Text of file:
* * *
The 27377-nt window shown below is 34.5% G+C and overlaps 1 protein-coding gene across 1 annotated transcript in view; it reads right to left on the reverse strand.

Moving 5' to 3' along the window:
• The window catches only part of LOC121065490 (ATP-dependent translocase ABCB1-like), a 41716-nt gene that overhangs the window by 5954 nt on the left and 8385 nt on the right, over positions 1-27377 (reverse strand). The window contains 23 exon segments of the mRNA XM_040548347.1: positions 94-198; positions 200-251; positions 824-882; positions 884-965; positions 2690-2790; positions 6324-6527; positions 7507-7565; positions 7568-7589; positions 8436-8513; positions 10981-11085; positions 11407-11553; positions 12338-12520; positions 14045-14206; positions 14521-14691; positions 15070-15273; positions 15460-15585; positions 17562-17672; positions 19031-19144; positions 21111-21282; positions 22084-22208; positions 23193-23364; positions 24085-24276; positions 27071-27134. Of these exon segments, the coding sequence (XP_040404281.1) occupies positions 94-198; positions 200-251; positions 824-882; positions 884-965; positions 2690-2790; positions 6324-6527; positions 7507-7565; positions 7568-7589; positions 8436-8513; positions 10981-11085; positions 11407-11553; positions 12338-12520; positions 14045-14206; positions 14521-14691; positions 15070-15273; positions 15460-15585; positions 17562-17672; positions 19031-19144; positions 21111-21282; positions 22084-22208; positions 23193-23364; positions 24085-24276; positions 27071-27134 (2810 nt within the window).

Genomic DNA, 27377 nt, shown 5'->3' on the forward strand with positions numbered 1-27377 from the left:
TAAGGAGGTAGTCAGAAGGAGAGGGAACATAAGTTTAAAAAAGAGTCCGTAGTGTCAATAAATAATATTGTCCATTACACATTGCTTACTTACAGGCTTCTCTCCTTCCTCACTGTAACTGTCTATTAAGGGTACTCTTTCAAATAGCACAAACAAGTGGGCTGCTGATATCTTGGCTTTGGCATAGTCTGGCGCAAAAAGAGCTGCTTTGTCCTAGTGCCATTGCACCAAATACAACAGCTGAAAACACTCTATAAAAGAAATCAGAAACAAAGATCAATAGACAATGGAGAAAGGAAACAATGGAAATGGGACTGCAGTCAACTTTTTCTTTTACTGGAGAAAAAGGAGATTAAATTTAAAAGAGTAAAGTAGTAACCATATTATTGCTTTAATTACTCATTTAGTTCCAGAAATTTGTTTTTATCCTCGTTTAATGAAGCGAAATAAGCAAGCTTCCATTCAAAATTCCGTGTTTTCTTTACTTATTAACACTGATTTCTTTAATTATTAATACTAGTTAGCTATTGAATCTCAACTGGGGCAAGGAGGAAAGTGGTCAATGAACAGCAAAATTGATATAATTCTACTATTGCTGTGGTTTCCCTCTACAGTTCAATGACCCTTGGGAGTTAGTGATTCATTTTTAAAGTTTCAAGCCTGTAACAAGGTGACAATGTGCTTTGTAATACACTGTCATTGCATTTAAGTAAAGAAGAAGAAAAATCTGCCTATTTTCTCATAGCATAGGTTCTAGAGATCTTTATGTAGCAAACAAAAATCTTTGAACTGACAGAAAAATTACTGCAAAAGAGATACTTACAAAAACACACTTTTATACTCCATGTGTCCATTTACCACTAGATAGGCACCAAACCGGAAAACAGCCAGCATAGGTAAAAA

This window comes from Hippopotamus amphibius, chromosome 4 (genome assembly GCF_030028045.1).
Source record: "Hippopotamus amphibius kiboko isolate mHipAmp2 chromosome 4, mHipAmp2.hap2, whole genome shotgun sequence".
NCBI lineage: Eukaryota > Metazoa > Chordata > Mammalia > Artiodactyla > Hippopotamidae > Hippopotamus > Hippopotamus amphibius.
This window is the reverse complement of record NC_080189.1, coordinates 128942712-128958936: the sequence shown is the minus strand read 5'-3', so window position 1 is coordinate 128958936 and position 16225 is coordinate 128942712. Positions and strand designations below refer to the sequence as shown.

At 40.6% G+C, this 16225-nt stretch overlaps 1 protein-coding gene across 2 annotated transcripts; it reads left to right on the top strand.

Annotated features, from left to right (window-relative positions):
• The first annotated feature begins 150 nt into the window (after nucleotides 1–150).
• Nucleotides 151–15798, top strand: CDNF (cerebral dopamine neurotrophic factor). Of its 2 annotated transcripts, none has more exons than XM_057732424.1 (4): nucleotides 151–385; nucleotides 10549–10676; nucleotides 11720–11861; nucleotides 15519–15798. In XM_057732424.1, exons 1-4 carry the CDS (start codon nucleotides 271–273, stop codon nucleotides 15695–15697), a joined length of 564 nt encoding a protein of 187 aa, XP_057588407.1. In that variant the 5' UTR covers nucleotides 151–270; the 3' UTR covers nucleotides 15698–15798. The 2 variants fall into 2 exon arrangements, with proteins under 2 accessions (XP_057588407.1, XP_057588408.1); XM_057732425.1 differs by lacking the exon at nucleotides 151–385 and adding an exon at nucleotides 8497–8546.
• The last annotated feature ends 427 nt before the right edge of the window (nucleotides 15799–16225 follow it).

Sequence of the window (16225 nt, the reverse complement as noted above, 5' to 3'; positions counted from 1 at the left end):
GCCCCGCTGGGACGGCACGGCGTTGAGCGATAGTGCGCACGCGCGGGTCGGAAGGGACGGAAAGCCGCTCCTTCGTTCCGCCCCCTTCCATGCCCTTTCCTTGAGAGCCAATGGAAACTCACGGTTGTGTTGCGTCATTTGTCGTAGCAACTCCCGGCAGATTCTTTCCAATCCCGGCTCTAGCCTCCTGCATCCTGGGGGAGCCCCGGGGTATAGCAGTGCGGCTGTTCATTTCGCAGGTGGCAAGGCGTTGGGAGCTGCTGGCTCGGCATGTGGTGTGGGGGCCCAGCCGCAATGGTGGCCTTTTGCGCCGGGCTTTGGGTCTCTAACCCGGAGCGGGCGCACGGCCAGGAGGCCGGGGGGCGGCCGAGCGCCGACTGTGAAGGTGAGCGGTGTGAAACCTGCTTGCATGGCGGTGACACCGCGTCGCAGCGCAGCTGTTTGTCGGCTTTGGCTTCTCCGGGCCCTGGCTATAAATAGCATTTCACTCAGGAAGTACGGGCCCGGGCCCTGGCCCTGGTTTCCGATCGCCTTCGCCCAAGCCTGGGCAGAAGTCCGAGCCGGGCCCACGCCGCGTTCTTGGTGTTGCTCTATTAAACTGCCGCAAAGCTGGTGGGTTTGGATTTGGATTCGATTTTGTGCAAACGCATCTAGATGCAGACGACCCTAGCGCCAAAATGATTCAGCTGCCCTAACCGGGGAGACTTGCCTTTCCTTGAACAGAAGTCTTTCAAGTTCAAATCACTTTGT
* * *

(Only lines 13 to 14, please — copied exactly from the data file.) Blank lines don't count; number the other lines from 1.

• Nucleotides 151–15798, top strand: CDNF (cerebral dopamine neurotrophic factor). Of its 2 annotated transcripts, none has more exons than XM_057732424.1 (4): nucleotides 151–385; nucleotides 10549–10676; nucleotides 11720–11861; nucleotides 15519–15798. In XM_057732424.1, exons 1-4 carry the CDS (start codon nucleotides 271–273, stop codon nucleotides 15695–15697), a joined length of 564 nt encoding a protein of 187 aa, XP_057588407.1. In that variant the 5' UTR covers nucleotides 151–270; the 3' UTR covers nucleotides 15698–15798. The 2 variants fall into 2 exon arrangements, with proteins under 2 accessions (XP_057588407.1, XP_057588408.1); XM_057732425.1 differs by lacking the exon at nucleotides 151–385 and adding an exon at nucleotides 8497–8546.
• The last annotated feature ends 427 nt before the right edge of the window (nucleotides 15799–16225 follow it).